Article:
What makes a good greatest hits album? Is it good when each song is a known, quantifiable, hit? Is it good when it gives you a fresh perspective on a band or group? Is it good because it sparks nostalgia? Maybe it’s all of the above. Conversely, can a greatest hits compilation ever be good? Or is it too devoid of artistic composition, or simply too obviously a milking ploy for continued profits? Each of these questions is like a zen koan – all good questions worth pondering, but perhaps with no ultimate answer.
At least can we come up with a list of the best of the best? Yes. That we can do.
The greatest of the greatest hits
There are examples of very good greatest hits compilations. The Eagles’ Their Greatest Hits 1971-1975. Madonna’s The Immaculate Collection. Elton John’s Greatest Hits (1974). ABBA’s Gold. All packed with hits, all listenable years after their release, and all selling at least 15 million or more copies worldwide (Their Greatest Hits is, by most counts, one of the top five globally best-selling records of all time).
Sales are a handy yardstick by which to measure a decent greatest hits album, but it should be noted that three of the four compilations listed above were released when the artists were at the height of their fame, likely helping sales a lot. Their Greatest Hits was released 10 months before Hotel California. Elton John’s first greatest hits record mostly comprised of songs from his first four albums (with the exception of “Don’t Let The Sun Go Down On Me”, from Caribou) – ditto for Madonna. Equally, Madonna released new songs on her first greatest hits albums – “Justify My Love” and “Rescue Me”.** As for ABBA, Gold has been re-released five times since it first hit shelves in 1992, including once to coincide with the film Mamma Mia!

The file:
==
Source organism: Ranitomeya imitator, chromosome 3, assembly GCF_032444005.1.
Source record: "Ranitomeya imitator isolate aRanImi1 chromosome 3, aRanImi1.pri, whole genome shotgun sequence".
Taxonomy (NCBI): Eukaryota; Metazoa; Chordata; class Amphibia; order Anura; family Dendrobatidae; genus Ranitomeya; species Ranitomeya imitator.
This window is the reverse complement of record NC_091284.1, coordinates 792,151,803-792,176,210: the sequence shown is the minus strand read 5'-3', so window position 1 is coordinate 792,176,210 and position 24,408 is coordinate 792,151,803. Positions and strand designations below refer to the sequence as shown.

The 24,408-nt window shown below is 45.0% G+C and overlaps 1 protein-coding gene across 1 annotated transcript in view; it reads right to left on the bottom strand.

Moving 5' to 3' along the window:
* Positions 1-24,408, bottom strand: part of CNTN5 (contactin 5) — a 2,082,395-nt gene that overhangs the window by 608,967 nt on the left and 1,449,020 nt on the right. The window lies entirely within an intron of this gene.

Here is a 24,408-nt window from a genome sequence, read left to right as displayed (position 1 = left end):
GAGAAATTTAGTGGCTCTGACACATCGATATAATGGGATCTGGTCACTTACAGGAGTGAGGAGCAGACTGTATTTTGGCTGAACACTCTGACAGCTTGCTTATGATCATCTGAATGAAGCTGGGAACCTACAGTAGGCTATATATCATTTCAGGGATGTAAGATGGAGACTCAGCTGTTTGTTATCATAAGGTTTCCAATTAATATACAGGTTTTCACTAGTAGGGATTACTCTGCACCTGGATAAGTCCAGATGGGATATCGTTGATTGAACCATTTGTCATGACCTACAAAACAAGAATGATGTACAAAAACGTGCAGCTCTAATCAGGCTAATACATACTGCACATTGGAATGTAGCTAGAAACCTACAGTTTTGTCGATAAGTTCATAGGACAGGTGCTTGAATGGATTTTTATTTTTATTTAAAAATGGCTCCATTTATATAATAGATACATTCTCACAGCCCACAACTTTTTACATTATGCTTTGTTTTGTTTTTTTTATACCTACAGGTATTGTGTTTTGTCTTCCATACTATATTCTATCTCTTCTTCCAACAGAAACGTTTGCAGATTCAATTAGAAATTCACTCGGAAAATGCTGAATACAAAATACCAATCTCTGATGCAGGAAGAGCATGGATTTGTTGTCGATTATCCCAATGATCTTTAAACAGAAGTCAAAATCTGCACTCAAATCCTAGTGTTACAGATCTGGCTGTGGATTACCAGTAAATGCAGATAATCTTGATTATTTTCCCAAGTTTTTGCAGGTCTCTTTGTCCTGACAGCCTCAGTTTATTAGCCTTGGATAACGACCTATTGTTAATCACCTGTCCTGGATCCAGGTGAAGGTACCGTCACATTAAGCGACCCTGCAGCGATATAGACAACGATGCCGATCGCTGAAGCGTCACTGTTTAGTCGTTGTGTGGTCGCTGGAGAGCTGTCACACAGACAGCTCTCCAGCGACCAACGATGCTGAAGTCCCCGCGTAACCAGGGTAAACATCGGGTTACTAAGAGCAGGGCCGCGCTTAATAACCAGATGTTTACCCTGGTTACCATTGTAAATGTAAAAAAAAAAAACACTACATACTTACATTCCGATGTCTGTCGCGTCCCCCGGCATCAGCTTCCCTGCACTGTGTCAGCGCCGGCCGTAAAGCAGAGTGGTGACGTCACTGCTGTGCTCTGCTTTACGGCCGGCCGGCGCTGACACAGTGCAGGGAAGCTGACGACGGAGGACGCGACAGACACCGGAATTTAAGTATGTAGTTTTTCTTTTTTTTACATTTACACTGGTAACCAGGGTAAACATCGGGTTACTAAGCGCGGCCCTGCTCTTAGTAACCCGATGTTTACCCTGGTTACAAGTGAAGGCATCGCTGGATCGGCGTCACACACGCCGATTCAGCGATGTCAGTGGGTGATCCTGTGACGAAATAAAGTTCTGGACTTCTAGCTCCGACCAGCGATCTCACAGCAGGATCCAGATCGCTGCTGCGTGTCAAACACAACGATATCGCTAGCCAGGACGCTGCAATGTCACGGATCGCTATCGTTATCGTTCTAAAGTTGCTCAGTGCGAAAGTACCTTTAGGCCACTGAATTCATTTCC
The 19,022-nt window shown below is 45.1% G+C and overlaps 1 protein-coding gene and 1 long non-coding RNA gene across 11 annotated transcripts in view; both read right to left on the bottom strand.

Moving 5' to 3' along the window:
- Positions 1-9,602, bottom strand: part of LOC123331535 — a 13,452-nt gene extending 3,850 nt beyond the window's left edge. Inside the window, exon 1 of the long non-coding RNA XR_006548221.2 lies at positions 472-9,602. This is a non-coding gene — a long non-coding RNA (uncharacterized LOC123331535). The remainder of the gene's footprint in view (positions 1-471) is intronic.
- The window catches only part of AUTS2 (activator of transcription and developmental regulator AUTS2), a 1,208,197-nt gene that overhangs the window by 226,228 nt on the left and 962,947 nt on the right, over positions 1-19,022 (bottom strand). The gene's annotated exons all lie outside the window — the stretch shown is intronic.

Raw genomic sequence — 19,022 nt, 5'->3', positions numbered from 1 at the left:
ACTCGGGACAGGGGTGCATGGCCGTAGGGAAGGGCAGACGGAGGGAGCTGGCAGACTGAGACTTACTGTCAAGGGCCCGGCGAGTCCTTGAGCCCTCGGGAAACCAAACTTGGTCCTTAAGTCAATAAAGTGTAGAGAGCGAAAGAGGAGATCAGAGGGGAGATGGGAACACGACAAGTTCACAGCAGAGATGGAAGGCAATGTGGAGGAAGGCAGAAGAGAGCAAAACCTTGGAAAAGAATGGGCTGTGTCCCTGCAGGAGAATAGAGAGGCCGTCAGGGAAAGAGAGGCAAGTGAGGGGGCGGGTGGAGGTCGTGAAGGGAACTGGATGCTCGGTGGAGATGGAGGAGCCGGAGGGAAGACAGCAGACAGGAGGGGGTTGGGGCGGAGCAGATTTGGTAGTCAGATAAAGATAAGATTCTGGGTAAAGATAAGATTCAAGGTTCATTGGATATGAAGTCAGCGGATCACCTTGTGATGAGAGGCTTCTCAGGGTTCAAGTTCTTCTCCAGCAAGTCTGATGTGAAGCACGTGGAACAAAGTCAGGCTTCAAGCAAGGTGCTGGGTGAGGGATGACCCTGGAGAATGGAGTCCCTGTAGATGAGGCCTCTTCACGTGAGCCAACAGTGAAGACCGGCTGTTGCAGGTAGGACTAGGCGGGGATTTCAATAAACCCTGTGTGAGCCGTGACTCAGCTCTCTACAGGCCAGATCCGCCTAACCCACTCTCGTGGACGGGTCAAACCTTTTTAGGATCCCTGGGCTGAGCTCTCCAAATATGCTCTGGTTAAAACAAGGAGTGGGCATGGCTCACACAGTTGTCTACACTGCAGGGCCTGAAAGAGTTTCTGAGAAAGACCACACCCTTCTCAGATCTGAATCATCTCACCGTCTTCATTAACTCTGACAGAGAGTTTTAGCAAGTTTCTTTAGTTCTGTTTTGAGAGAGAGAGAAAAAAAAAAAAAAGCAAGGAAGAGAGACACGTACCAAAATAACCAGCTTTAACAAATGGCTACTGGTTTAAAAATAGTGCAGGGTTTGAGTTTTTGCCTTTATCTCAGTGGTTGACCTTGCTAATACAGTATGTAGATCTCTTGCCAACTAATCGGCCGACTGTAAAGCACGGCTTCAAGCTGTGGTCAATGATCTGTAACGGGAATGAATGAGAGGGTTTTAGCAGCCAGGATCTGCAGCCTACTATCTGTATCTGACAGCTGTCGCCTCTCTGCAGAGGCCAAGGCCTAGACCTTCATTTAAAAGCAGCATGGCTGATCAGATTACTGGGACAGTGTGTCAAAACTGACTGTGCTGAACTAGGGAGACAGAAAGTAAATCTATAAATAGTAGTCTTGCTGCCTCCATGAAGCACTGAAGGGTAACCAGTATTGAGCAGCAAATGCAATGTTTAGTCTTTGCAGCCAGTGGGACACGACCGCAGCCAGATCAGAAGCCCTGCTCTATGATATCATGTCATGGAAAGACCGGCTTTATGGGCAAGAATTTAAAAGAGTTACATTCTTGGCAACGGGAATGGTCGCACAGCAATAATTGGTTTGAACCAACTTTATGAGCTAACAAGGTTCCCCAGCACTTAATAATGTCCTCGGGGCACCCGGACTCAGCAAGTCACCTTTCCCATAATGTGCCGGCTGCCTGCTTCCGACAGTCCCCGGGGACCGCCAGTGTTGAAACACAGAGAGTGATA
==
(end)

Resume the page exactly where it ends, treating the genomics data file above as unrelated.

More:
So, sales alone can't tell us the whole story. Luckily, there's another way to judge how good a greatest hits album is: count how many hits are on it.
Weirdly, one of the things people hate most about greatest hits compilations is a useful way to retrospectively judge the quality of the band itself. Of course, this is a largely unfair judgment. Some will argue that, since greatest hits albums usually only account for successful radio songs, the true essence of a band can’t really be captured. Ask anyone: their favourite band is always better than the greatest hits might give them.